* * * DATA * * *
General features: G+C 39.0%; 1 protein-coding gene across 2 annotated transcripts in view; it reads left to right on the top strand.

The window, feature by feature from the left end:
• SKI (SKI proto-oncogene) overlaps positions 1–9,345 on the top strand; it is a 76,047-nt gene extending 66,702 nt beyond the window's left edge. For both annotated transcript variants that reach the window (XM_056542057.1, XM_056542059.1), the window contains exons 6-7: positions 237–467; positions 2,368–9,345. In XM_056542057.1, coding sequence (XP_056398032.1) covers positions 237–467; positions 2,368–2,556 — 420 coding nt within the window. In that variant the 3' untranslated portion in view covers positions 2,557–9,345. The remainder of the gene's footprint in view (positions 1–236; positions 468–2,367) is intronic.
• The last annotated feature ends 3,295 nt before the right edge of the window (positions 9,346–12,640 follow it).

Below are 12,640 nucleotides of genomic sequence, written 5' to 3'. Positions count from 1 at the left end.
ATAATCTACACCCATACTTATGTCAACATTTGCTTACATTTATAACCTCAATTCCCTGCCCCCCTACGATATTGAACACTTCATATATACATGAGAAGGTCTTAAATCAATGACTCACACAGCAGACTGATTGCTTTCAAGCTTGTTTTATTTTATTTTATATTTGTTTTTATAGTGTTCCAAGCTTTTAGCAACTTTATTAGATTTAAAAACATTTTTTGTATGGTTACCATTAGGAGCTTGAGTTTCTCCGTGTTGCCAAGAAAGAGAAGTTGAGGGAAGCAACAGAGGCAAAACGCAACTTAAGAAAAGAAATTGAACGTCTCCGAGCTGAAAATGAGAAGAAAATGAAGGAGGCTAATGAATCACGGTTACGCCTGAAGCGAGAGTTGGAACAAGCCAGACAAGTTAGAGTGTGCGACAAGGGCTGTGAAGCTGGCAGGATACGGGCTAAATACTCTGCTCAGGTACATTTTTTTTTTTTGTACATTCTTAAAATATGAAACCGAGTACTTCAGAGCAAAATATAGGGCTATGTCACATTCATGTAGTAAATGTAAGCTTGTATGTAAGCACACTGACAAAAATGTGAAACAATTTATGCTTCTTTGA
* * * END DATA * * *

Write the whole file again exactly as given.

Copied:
General features: G+C 39.0%; 1 protein-coding gene across 2 annotated transcripts in view; it reads left to right on the top strand.

The window, feature by feature from the left end:
• SKI (SKI proto-oncogene) overlaps positions 1–9,345 on the top strand; it is a 76,047-nt gene extending 66,702 nt beyond the window's left edge. For both annotated transcript variants that reach the window (XM_056542057.1, XM_056542059.1), the window contains exons 6-7: positions 237–467; positions 2,368–9,345. In XM_056542057.1, coding sequence (XP_056398032.1) covers positions 237–467; positions 2,368–2,556 — 420 coding nt within the window. In that variant the 3' untranslated portion in view covers positions 2,557–9,345. The remainder of the gene's footprint in view (positions 1–236; positions 468–2,367) is intronic.
• The last annotated feature ends 3,295 nt before the right edge of the window (positions 9,346–12,640 follow it).

Below are 12,640 nucleotides of genomic sequence, written 5' to 3'. Positions count from 1 at the left end.
ATAATCTACACCCATACTTATGTCAACATTTGCTTACATTTATAACCTCAATTCCCTGCCCCCCTACGATATTGAACACTTCATATATACATGAGAAGGTCTTAAATCAATGACTCACACAGCAGACTGATTGCTTTCAAGCTTGTTTTATTTTATTTTATATTTGTTTTTATAGTGTTCCAAGCTTTTAGCAACTTTATTAGATTTAAAAACATTTTTTGTATGGTTACCATTAGGAGCTTGAGTTTCTCCGTGTTGCCAAGAAAGAGAAGTTGAGGGAAGCAACAGAGGCAAAACGCAACTTAAGAAAAGAAATTGAACGTCTCCGAGCTGAAAATGAGAAGAAAATGAAGGAGGCTAATGAATCACGGTTACGCCTGAAGCGAGAGTTGGAACAAGCCAGACAAGTTAGAGTGTGCGACAAGGGCTGTGAAGCTGGCAGGATACGGGCTAAATACTCTGCTCAGGTACATTTTTTTTTTTTGTACATTCTTAAAATATGAAACCGAGTACTTCAGAGCAAAATATAGGGCTATGTCACATTCATGTAGTAAATGTAAGCTTGTATGTAAGCACACTGACAAAAATGTGAAACAATTTATGCTTCTTTGA